Medulloblastoma and other pediatric brain cancers could be candidates for immunotherapy, a therapy that utilizes a patient’s own immune system to attack a tumor. Immunotherapy requires molecular targets and medulloblastomas and other brain tumors differentially express cell surface molecules that could act as targets. The recently FDA-approved chimeric antigen receptor (CAR) T cell therapy (a type of immunotherapy) for acute lymphoblastic leukemia, pioneered at the Children's Hospital of Philadelphia, provides proof that immunotherapies can combat pediatric cancers. Challenges remain in identifying molecules that meet optimal immunotherapeutic safety and efficacy criteria for use in the pediatric patient population. Researchers have recently discovered that the signaling co-receptor glypican-2 (GPC2) meets these criteria in both medulloblastomas and neuroblastomas. GPC2 is a highly expressed medulloblastoma and neuroblastoma cell surface molecule that is not detectable at significant levels on normal pediatric tissues. The group has developed a GPC2-directed antibody-drug conjugate (ADC) that potently inhibits the growth of neuroblastoma in animal models. However, the efficacy of this ADC in medulloblastoma models remains undefined. Researchers have also found that GPC2 may be overexpressed in other lethal pediatric brain tumors, such as high-grade gliomas (HGGs), peripheral neuroectodermal tumors (PNETs) (including the universally lethal embryonal tumors with multilayered rosettes [ETMRs]), and atypical teratoid rhabdoid tumors (ATRTs). The central hypothesis of this project is that targeting GPC2 with the identified ADC in medulloblastoma and other GPC2-expressing pediatric brain tumors will lead to better outcomes for patients. The Children's Brain Tumor Network contributed cell lines and tissue in freezing media necessary to develop the models needed for this line of research.
What are the goals of this project?
The main goal of this project is to determine whether targeting GPC2 is a viable option for the immunotherapeutic treatment of various pediatric brain cancers.
What is the impact of this project?
Researchers hypothesize that if proven a successful therapeutic target, GPC2 related therapies could lead to much better outcomes for pediatric brain cancer patients.
Why is the CBTN request important to this project?
The Children’s Brain Tumor Network provided cell lines and high quality frozen specimens integral to this research.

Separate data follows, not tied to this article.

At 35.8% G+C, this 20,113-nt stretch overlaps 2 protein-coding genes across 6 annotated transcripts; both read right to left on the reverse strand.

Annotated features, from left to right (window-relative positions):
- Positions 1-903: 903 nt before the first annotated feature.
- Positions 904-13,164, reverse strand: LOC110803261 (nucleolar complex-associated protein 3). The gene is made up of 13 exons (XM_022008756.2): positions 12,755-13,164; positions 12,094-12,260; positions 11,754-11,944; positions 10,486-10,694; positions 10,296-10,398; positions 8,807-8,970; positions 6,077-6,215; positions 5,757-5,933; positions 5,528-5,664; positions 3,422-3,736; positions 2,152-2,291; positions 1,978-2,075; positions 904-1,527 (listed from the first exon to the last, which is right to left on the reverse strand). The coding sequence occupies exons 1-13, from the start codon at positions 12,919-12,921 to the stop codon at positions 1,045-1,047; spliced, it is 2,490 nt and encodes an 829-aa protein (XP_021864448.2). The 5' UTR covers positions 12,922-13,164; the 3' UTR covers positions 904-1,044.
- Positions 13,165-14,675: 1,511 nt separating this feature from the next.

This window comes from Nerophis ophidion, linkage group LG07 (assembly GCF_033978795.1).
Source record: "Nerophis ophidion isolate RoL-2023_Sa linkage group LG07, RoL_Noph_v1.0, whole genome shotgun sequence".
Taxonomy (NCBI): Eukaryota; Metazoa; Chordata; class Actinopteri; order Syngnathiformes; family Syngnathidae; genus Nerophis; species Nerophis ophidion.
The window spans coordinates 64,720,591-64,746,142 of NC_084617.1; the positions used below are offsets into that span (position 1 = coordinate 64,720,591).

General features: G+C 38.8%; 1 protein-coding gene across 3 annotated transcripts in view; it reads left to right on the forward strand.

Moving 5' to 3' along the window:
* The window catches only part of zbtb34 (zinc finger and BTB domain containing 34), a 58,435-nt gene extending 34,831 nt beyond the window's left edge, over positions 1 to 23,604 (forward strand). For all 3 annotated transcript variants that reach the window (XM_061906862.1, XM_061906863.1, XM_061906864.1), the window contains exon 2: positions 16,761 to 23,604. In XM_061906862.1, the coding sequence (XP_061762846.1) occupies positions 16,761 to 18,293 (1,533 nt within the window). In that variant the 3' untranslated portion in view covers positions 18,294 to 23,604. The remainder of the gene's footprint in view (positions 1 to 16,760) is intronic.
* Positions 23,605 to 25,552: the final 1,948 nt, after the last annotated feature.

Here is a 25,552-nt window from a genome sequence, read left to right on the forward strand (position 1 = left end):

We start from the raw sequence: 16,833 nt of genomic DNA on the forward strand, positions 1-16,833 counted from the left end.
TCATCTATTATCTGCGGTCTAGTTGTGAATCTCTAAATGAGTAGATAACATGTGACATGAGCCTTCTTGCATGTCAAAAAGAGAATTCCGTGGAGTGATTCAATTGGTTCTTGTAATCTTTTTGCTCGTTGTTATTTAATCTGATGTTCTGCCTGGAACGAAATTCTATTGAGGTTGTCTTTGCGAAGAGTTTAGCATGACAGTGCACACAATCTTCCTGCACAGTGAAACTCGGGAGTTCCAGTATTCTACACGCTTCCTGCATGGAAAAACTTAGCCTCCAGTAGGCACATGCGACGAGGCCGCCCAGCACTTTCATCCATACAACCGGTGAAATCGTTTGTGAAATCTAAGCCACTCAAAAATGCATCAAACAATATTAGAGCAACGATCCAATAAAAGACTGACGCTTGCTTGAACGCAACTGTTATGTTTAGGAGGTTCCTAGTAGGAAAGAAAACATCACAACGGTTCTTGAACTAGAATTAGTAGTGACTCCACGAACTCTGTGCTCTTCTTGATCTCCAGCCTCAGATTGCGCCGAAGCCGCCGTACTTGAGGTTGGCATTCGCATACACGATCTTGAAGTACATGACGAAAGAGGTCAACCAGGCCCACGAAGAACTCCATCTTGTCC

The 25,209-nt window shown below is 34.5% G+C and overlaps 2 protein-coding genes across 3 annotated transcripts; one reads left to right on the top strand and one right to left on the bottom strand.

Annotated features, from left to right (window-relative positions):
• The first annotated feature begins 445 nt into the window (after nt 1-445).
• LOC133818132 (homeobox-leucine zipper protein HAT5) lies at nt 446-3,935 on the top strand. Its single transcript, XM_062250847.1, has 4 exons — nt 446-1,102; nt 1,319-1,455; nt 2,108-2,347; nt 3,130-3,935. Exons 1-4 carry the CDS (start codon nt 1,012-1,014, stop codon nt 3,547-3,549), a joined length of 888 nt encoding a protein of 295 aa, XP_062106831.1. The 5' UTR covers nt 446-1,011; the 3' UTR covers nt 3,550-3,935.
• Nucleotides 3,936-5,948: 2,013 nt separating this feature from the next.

The Children's Brain Tumor Network contributed cell lines and tissue in freezing media for in vitro studies.
Kristopher Bosse, MD
Despite the use of intensive multimodal therapy for neuroblastoma, approximately one-half of children still die from this disease. Dr. Bosse's laboratory focuses on the development of new immune-based therapies for this embryonal malignancy of the developing nervous system. Through these studies, Dr
Jessica B. Foster, MD
Dr. Foster’s current research focuses on immunotherapy for pediatric solid and brain tumors. Specifically she is investigating chimeric antigen receptor (CAR) T cell therapy for neuroblastoma, high-grade gliomas, medulloblastomas, diffuse intrinsic pontine gliomas, and other brain tumors. The goals
Medulloblastomas comprises the vast majority of pediatric embryonal tumors and by definition arise in the posterior fossa, where they constitute approximately 40% of all posterior fossa tumors. Other forms of embryonal tumors each make up 2% or less of all childhood brain tumors.The clinical feature
High-grade Gliomas (HGG) or astrocytomas in children nearly always result in a dismal prognosis. Although novel therapeutic approaches are currently in development, preclinical testing has been limited, due to a lack of pediatric-specific HGG preclinical models. These models are needed to help test
Atypical Teratoid/Rhabdoid Tumor
Central nervous system (CNS) atypical teratoid/rhabdoid tumor (AT/RT) is a very rare, fast-growing tumor of the brain and spinal cord. It usually occurs in children aged three years and younger, although it can occur in older children and adults. About half of these tumors form in the cerebellum or